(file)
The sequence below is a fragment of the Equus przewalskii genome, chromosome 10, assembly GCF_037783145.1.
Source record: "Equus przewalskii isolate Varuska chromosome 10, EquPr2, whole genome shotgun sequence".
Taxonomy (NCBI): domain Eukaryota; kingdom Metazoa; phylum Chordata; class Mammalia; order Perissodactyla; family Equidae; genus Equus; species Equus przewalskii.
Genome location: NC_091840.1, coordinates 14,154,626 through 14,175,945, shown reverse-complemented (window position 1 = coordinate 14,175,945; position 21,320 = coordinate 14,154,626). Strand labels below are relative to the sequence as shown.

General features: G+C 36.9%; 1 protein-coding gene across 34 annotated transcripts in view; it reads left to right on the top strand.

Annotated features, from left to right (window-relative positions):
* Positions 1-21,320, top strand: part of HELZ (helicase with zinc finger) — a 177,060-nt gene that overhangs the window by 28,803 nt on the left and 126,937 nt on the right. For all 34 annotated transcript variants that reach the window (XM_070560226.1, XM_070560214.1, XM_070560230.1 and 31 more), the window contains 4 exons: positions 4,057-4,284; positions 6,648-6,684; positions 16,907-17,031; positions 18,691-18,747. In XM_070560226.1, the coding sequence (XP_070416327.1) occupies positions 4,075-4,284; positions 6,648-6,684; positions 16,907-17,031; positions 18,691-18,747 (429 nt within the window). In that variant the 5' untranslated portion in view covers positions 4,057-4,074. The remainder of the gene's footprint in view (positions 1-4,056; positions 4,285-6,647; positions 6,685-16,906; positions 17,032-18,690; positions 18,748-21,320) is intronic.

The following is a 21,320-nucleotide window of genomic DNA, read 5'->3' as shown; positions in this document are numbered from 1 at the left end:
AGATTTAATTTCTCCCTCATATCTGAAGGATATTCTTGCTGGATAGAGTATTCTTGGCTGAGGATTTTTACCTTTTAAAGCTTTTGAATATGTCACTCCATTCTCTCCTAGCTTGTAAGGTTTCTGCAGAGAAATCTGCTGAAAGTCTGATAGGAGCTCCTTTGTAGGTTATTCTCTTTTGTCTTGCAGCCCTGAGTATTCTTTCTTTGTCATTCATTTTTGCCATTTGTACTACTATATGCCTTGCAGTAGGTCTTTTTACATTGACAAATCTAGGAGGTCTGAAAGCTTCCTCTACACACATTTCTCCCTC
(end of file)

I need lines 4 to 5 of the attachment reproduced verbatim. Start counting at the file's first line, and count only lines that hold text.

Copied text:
Genome location: NC_091840.1, coordinates 14,154,626 through 14,175,945, shown reverse-complemented (window position 1 = coordinate 14,175,945; position 21,320 = coordinate 14,154,626). Strand labels below are relative to the sequence as shown.

General features: G+C 36.9%; 1 protein-coding gene across 34 annotated transcripts in view; it reads left to right on the top strand.